If you've ever wondered why our Parliament has such warm relations with similar institutions in the likes of France, Poland, Germany and Ireland, then wonder no longer.

It's all because our Parliament's father bear - David Carter - takes a handful of grizzlies off to places like that every year to strengthen ties.

And if you think it's nothing more than a fortnight's junket, then consider Carter's heartfelt explanation for the MPs going on the latest one. They've just had three weeks of hard toil, then they'll have to spend two weeks on a gruelling trip through Chile, Mexico and Argentina, with no days off at all before returning home on a weekend, and then having to be back in the bear pit by Tuesday, he tells us.

Oh woe is them!


They did the gruelling $138,000 European trip last year and four of them took their partners along for the ride but we're told it didn't cost you extra money because the poor souls traded in their business class tickets for bucket class, so their others halves could accompany them.

The rationale for travelling business class is because they have to hit the ground running when they arrive. You'd have to wonder then how those who cashed in their sleepers for buckets coped, although the New Zealand First MP Fletcher Tabuteau arrived before the others, sending a Facebook picture of he and his wife in the hellhole of Paris.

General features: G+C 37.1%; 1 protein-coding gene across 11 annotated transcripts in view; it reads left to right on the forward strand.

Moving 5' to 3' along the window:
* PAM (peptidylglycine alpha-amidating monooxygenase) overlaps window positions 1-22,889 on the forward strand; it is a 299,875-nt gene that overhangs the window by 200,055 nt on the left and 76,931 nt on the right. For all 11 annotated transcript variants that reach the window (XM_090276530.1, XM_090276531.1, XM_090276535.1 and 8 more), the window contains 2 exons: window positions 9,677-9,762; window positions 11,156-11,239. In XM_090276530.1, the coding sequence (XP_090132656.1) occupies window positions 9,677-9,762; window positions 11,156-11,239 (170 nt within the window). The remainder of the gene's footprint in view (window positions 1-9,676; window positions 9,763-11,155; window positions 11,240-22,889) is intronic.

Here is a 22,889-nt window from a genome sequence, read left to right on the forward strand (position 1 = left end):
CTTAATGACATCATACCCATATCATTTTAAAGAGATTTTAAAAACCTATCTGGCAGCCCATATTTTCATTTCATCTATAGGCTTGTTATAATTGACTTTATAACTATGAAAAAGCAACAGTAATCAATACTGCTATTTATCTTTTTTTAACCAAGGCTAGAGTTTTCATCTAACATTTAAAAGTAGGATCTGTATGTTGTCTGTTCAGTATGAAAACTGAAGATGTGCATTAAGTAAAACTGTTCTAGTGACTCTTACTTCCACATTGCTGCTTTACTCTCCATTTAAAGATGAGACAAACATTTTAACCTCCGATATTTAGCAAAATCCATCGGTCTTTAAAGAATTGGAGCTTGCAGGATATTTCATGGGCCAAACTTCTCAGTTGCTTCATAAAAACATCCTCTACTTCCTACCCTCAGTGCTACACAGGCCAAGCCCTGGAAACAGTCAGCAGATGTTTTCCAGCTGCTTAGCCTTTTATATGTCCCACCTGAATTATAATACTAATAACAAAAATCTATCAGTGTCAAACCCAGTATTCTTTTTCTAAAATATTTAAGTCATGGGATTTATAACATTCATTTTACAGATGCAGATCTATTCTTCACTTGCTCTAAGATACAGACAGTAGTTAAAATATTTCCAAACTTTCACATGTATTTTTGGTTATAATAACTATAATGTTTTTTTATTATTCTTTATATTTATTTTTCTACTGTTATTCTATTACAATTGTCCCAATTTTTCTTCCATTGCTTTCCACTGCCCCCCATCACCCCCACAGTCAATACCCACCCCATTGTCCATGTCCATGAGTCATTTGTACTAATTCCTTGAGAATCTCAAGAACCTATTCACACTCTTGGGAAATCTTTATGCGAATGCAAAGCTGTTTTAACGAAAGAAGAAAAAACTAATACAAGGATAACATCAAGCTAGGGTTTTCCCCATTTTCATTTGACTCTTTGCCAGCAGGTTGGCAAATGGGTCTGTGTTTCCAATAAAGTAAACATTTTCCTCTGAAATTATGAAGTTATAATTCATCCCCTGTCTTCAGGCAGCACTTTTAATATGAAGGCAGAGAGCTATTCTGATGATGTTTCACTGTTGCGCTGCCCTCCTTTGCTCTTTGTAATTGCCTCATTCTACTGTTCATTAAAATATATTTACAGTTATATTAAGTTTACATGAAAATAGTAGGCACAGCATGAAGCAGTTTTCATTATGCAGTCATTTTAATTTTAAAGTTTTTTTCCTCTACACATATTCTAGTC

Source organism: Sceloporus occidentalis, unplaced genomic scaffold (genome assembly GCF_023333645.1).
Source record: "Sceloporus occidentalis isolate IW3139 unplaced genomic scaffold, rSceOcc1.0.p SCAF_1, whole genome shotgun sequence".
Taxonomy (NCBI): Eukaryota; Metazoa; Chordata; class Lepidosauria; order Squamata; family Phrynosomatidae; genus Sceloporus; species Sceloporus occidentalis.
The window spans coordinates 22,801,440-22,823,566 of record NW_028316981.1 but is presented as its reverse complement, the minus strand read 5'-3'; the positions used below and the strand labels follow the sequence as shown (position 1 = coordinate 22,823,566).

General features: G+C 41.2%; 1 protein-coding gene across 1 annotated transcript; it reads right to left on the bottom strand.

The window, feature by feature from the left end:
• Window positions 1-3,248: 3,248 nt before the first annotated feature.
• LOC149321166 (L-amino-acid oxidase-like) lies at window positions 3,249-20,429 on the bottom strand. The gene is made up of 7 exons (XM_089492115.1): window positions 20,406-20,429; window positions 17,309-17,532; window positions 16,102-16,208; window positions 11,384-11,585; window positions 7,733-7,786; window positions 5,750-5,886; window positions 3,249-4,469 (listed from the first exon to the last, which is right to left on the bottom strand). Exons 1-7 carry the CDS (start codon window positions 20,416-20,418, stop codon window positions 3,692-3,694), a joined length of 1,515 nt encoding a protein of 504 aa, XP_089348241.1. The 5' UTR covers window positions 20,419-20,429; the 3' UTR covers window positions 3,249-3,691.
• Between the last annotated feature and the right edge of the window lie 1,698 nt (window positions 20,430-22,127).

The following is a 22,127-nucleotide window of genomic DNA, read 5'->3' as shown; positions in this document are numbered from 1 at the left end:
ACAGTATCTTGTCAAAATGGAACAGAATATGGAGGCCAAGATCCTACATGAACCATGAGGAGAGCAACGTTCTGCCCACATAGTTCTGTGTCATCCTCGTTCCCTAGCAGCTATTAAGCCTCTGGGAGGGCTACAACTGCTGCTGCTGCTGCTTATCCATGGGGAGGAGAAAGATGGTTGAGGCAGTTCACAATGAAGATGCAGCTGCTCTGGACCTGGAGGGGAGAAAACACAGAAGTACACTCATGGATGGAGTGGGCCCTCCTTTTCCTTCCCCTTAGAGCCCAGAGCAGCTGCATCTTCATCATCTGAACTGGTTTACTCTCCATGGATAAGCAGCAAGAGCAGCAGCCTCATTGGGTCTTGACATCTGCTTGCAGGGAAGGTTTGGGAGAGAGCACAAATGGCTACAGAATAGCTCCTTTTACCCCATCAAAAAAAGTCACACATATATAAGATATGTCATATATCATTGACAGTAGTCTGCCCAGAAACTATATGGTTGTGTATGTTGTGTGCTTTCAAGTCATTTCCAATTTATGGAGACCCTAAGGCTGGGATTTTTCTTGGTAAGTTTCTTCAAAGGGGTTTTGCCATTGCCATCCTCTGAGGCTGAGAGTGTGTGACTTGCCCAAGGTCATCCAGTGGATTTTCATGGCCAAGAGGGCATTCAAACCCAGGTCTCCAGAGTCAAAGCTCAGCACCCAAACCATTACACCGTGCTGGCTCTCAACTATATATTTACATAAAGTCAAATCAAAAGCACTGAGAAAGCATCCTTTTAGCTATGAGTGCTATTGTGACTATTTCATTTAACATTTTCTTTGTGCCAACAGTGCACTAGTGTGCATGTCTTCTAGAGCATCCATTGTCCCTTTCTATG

In reality these trips are more about clinking cocktail glasses and socialising rather than slogging.

And if you needed any proof of that, think about former MP Hone Harawira's casual approach to one of the European junkets fostering those closer relations, not with other MPs but with his missus. He went awol, skipping a meeting in Brussels to take his wife to Paris because they hadn't been before.

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Some previous travellers on the taxpayer carpet have even indicated they were about to retire, while some of the parties see it as a consolation prize for demotion.

Surely that's one of the reasons why the Nats are sending the likes of Maurice Williamson on the current one.

One trenchant critic of the trips is Act's David Seymour, who says they're a waste of money and reckons MPs earn enough to travel on their own account. He's putting his money where his mouth is by going to two international public policy conferences on his own tab. Obviously he knows how to have a good time.

But methinks he doth protest too much anyway. Being a party of one, chances of him getting on the Speaker's junket are remote, and given his criticism, the odds just reduced even more.